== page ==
dear badge number
what did i do wrong?
be born? be black? meet you?
Posing existential questions, Smith answers with further questions, explicit and unspoken (what’s a worse cause of death: the immutable circumstances of your birth and skin color, or a chance meeting with an officer of the law?).
“summer, somewhere” was the inaugural recipient of the Poetry Society of America’s Four Quartets Prize for “a unified and complete sequence of poems”; a worthy heir to the prize’s namesake, Smith’s sequence fashions entirely different rhythms and redemptions. It may seem like an unsurmountable way to open a book, but Smith wagers everything on multiplicity, plurality, persistence across metamorphosis: there should be, Smith hopes, thirteen ways of looking at a black boy, conceptions of black life which are irreducible to black death. As Don’t Call Us Dead progresses, Smith frames certain poems as provisional, dashed-off “notes” (“a note on Vaseline,” “a note on the phone app that tells me how far i am from other men’s mouths”) and other poems as refusals of expected or serviceable memorializing: “i did not come here to sing you blues.” The defiant “not an elegy” knows every convention it shirks, knows that a classical decorum fitted to contemporary black suffering would sound sardonic: “think: once, a white girl / was kidnapped & that’s the Trojan War. // later, up the block, Troy got shot / & that was Tuesday.” One of Smith’s chief powers is denunciatory negation–of stereotypes, of intolerable conditions, of rigid ideas about black lives or black poets–but Smith would never neglect their own communities: “i am sick of writing this poem,” “not an elegy” concedes, “but bring the boy.”
Another power, Smith’s easiest to overlook, is humor, the buoyant lift resisting history’s tragic undertow. “dinosaurs in the hood” was first filmed in performance in 2014, and first printed in Poetry magazine later that year, but it gets better every year. Exuberantly brainstorming a dream movie that’s “Jurassic Park meets Friday meets The Pursuit of Happyness,” Smith flaunts their sarcastic fluency with cinematic formulas, whether for sci-fi franchises or dramas that fetishize black suffering:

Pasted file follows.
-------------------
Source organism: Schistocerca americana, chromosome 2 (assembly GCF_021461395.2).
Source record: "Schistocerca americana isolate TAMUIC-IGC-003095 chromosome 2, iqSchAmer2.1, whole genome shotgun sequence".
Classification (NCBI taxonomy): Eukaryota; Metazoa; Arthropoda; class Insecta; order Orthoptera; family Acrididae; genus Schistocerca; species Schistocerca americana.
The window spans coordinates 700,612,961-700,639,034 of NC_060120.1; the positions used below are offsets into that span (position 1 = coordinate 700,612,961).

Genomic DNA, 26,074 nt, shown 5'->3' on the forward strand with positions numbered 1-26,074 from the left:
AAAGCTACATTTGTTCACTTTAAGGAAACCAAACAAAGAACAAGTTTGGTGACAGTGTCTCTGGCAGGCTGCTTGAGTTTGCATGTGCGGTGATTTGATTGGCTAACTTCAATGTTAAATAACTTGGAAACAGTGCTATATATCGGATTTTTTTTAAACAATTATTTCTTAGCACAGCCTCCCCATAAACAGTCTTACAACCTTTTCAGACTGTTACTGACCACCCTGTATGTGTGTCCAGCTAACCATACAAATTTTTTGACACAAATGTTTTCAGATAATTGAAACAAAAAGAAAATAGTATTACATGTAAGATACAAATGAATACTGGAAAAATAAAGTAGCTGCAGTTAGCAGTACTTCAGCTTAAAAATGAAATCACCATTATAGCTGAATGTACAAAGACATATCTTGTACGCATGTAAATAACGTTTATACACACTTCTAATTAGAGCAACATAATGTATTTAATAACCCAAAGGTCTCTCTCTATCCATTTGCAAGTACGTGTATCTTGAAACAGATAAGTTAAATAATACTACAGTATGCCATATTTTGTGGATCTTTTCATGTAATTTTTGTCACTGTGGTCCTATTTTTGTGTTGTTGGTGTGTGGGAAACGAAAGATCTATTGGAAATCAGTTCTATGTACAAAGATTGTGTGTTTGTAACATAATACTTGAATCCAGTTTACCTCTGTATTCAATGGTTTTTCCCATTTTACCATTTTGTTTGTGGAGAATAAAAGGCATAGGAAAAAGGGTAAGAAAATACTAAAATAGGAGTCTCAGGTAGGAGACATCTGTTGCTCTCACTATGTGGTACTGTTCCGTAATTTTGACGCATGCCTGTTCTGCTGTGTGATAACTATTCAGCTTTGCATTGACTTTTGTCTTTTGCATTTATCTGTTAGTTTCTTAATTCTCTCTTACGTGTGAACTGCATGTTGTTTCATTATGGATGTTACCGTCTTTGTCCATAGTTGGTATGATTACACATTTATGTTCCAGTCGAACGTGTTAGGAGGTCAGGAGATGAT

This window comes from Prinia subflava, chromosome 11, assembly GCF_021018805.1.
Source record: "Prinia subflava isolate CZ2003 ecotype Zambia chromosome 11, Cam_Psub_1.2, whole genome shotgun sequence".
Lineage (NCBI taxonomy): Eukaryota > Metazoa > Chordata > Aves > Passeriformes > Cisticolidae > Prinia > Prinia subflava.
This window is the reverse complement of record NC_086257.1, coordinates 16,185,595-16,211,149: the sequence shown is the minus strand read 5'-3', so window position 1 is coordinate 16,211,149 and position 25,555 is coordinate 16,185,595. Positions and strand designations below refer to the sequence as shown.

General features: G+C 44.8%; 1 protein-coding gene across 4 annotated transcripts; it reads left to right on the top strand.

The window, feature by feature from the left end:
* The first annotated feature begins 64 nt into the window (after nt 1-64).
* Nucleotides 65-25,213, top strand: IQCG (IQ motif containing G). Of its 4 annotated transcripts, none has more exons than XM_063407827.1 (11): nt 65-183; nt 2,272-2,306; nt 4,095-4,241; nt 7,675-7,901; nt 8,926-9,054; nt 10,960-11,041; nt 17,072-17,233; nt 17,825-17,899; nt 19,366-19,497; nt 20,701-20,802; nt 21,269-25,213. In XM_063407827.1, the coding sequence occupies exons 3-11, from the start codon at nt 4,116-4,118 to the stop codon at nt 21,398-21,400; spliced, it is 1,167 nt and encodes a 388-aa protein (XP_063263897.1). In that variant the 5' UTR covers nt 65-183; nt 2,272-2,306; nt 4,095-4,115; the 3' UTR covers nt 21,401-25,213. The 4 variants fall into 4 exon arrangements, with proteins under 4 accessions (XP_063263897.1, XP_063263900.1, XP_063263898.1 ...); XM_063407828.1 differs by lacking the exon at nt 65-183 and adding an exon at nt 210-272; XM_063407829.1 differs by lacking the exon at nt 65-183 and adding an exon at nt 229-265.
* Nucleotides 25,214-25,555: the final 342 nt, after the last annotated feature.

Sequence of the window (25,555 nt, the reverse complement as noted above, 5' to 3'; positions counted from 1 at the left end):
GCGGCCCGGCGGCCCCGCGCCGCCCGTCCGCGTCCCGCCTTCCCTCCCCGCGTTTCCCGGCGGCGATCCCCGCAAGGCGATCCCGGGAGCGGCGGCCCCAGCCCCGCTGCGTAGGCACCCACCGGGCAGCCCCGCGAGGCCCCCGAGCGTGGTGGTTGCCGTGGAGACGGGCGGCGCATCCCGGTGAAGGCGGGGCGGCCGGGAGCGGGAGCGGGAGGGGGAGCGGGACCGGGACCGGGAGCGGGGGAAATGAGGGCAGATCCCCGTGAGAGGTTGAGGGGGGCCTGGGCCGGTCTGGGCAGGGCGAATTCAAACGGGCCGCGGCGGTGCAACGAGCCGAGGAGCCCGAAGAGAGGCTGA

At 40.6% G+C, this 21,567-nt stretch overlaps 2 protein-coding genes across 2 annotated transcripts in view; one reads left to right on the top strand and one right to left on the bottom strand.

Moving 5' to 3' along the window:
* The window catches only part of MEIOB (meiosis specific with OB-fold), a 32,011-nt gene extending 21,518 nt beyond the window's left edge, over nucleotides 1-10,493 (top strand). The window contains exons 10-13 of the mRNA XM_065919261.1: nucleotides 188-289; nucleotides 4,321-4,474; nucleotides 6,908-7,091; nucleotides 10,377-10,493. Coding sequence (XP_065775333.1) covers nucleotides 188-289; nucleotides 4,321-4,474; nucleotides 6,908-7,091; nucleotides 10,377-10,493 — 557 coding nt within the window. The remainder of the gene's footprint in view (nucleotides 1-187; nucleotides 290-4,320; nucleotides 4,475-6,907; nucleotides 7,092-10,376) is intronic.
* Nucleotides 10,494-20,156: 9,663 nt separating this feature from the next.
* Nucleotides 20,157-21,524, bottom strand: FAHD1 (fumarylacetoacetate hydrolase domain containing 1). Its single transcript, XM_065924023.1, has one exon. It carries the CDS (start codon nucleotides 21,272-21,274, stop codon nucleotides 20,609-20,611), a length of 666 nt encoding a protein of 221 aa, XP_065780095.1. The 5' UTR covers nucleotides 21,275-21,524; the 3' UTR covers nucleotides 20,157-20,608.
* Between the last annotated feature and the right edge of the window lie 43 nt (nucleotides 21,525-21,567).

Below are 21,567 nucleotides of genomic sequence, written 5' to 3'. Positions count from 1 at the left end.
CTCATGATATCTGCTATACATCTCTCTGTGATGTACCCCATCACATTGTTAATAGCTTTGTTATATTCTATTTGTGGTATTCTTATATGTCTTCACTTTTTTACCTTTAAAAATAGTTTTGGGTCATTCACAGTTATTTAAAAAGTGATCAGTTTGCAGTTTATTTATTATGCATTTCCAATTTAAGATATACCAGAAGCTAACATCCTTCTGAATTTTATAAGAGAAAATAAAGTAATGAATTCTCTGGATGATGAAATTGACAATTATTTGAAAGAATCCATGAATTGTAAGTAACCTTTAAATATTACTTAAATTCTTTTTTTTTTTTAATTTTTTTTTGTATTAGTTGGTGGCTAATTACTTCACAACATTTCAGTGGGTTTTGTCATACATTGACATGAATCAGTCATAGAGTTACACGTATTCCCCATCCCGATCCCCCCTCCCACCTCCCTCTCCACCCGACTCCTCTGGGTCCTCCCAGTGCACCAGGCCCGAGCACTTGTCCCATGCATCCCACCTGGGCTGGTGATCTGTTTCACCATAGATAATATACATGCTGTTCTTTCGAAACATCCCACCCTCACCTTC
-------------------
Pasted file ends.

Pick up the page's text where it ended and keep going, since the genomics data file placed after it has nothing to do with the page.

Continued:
there should be a scene where a little black boy is playing
with a toy dinosaur on the bus, then looks out the window
& sees the T. rex, because there has to be a T. rex.
don’t let Tarantino direct this. in his version, the boy plays
with a gun, the metaphor: black boys toy with their own lives
the foreshadow to his end, the spitting image of his father.
nah, the kid has a plastic brontosaurus or triceratops
& this is his proof of magic or God or Santa.
Smith is, by their own estimation, a “failed comedian”: here, comedy itself fails when vindictive wish-fulfillment–“i want a scene // where a cop car gets pooped on by a pterodactyl”–bleeds into demands for justice: “this movie can’t be about black pain or cause black pain. / this movie can’t be about a long history of having a long history with hurt.” Summer blockbusters, narratives sewn from “black pain,” outsiders’ perceptions of “the hood”: all these, Smith recognizes, are two-dimensional representations, genres to be mashed up, or tossed out.
Small wonder, perhaps, that the most memorable, most memorizable poems are Smith’s most adventuresome and least settled, the extended sequences that accumulate and backtrack, play out one formal maneuver only to venture several more. Smith never sounds insincere, but the poems become most predictable when they snugly fit a single genre or conceit, or close on a note, however sympathetic, of pure despair or pure celebration (“you are beautiful & lovable & black & enough & so–you pretty you–am i”). Certain punchlines, and some ingenious reinventions of the page, stagger on the first reading but not the fourth or fifth. I won’t soon forget the initial shock of “litany with blood all over”–on its last page and a half the repeated phrases “my blood” and “his blood” swarm, intermingle, propagate exponentially, blot out the page–but I’ve been more consistently moved by what Smith accomplishes four pages earlier, with less ingenuity (and less ink), a nearly blank page with four spaced-apart etchings: “in our blood // men hold each other // like they’ll never let go // & then they let go.” Let go: of commitments and ideals, of loves and lives.